At the recent Virus Bulletin 2010 Conference in Vancouver, BC, I made a presentation highlighting infection data collected from the Malicious Software Removal Tool and data collected from Microsoft Security Essentials in its first year. The presentation (coincidentally on the Security Essentials one year anniversary), entitled “Observations and lessons learned from comparing point-in-time cleaning against real-time protection“, showed the MSRT as a baseline removal tool to keep the ecosystem clean and called out the end users to run a full AV solution as a step further to proactively protect themselves from the malware attacks. One of the indices we use as we examine the results of our removal and protection tools is the CCM (Computers Cleaned per Mille [Thousand] MSRT Executions) Index.
In that presentation, I also showcased that the MSRT and other Microsoft security updates have a much lower install ratio in China than elsewhere worldwide. This is partially attributed to some prominent security software vendors in China who turn off automatic updating or attempt to disable Windows Update so they can offer their own update services. The update services provided through these security vendors may not consistently apply all security updates for Windows or other Microsoft software, and we have observed that most of the security vendors do not actively encourage users to install MSRT. It is either listed as a low priority update or not offered at all. We are working with these vendors to build a stronger security practice, and to build their security solutions on top of the protections offered by Microsoft, not attempt to replace it. It’s worth mentioning that MSRT, like all Windows security updates, is available to all Windows systems regardless of license state – MSRT removes the prevalent threats to help improve the security of the Internet for all users. Because of the broad reach of the MSRT we are able to piggyback the detection data, in combination with other security datasets from Microsoft products and services, to provide the semi-year security intelligence reports.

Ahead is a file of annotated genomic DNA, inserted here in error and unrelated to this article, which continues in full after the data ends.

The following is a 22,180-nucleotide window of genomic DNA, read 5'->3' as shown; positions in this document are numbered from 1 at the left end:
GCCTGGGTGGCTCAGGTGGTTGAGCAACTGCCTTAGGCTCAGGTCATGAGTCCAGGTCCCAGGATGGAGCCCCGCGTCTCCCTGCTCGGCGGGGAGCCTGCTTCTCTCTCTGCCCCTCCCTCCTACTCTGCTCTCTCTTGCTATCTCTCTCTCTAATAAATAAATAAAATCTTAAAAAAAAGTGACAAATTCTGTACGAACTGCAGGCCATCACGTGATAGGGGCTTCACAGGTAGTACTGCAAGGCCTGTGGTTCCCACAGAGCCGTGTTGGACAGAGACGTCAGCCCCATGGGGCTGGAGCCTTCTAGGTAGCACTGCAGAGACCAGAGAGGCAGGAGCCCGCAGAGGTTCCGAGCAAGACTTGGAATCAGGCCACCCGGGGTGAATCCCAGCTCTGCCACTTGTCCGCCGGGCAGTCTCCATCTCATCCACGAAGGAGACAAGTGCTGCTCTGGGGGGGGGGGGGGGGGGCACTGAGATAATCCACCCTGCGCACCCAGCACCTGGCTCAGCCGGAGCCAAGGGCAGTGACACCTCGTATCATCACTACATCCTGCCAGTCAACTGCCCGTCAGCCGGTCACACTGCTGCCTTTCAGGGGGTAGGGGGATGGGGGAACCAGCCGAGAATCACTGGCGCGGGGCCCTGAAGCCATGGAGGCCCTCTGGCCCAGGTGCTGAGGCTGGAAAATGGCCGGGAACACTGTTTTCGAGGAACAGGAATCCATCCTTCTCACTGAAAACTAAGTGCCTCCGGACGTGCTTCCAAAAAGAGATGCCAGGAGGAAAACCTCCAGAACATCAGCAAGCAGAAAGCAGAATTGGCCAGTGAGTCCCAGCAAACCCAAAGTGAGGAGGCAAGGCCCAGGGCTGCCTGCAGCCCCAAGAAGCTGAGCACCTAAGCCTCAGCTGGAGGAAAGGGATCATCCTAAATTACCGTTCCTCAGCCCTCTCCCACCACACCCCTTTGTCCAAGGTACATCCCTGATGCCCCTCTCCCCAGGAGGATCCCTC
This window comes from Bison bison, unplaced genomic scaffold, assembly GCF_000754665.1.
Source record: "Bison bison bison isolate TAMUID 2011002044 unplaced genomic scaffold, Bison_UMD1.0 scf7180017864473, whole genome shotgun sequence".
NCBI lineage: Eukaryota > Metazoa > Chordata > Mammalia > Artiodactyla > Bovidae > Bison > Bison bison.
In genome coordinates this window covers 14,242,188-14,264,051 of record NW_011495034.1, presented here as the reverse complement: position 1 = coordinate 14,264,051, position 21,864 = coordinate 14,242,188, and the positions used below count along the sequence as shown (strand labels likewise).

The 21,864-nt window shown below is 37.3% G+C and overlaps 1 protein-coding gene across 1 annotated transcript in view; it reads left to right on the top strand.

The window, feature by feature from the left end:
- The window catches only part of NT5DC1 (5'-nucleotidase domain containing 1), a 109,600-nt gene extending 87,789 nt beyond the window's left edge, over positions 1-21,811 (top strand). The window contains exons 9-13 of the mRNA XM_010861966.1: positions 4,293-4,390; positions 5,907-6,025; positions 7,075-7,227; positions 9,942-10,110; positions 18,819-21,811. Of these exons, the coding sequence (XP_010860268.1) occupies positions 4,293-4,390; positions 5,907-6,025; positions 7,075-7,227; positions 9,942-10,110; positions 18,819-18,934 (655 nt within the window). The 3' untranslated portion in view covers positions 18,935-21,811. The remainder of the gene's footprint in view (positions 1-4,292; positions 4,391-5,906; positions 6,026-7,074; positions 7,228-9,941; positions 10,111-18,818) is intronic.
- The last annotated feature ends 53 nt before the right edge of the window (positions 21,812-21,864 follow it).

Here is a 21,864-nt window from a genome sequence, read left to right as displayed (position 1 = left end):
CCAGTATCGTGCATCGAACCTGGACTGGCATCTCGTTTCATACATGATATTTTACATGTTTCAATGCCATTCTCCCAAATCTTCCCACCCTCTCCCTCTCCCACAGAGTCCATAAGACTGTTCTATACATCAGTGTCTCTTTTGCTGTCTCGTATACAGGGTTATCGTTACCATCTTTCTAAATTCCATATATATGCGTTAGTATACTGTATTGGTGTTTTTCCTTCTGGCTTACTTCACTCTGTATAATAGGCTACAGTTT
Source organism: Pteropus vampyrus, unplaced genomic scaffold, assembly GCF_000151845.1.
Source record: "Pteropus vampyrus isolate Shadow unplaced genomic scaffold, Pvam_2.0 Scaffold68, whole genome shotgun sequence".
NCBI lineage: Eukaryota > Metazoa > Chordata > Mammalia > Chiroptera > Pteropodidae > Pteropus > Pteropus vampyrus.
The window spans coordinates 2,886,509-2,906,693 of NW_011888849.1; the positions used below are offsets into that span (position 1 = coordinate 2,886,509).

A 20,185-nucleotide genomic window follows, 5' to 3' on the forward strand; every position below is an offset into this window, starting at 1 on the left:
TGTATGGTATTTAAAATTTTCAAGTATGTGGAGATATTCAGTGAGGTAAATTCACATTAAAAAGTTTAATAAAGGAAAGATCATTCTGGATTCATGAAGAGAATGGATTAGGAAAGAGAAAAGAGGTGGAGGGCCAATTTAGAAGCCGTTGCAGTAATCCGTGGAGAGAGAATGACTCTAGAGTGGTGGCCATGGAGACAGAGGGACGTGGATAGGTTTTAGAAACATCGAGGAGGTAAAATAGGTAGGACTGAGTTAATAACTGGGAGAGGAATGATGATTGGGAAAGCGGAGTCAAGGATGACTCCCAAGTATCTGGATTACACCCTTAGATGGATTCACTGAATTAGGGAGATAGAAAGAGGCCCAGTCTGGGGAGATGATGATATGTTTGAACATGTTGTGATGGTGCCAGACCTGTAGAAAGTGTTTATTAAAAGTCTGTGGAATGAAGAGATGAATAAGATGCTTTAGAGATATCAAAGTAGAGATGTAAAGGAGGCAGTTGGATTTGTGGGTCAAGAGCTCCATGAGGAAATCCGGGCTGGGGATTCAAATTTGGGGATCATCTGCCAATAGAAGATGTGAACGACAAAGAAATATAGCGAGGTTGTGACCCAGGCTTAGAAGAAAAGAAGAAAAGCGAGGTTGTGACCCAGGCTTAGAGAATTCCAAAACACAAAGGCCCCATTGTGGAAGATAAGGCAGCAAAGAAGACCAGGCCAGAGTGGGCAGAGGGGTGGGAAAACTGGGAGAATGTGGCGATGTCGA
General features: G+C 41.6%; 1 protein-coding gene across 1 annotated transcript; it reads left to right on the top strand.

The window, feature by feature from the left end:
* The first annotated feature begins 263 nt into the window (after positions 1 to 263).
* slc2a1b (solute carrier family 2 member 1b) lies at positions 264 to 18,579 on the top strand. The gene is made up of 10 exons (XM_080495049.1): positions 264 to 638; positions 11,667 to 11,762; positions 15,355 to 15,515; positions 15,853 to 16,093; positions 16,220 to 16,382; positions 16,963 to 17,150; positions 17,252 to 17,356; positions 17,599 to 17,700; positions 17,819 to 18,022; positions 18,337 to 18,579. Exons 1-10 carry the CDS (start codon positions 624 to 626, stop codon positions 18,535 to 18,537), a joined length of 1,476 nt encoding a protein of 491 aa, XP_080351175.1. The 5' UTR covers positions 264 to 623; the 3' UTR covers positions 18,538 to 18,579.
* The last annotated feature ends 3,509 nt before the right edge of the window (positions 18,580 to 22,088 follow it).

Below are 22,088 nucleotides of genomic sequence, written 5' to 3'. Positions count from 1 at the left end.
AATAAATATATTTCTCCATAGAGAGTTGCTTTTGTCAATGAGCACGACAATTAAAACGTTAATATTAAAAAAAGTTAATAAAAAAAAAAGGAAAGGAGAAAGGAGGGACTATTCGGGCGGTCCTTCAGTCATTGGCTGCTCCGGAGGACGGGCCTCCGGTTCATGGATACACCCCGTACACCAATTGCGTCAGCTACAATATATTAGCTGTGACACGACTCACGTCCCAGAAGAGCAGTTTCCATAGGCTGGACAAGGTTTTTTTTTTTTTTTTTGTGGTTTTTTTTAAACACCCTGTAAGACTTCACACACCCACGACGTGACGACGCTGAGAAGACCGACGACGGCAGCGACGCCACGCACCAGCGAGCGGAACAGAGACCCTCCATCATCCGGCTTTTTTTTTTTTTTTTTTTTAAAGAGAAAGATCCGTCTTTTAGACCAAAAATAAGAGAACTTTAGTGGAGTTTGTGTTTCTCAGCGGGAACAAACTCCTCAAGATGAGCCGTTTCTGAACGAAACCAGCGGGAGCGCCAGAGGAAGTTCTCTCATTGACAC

Now, we’ve released our volume 9 of the Security Intelligence Report (SIR) which covers the threat landscape, observations and analysis in 1H10. In the SIR, a commonly used concept originating from the MSRT data sources is the CCM. The CCM index presents the infection rate of the ecosystem, and it can be broken down by geographic location, by operating system, or by threat family. Because the MSRT targets the subset of the most prevalent malware, this index shows how the different countries or platforms are impacted by these active threats, and allows end users, IT professionals and other readers to take action in building their security fence. For example, this figure shows Windows 7 is less botted (infected by bots or zombies and recruited by a botnet) than older platforms, and server platforms are less likely to be infected.
And this heatmap shows how different countries are likely to be infected by bots.
In addition the CCM provided important data points to help track Waledac activity during the Waledac takedown event. The CCM concept is now widely adopted in the SIR and is used to interpret other datasets such as phishing and malicious site indices. We expect to expand CCM indices to describe other datasets in future SIR releases.
The full report is available at http://www.microsoft.com/sir.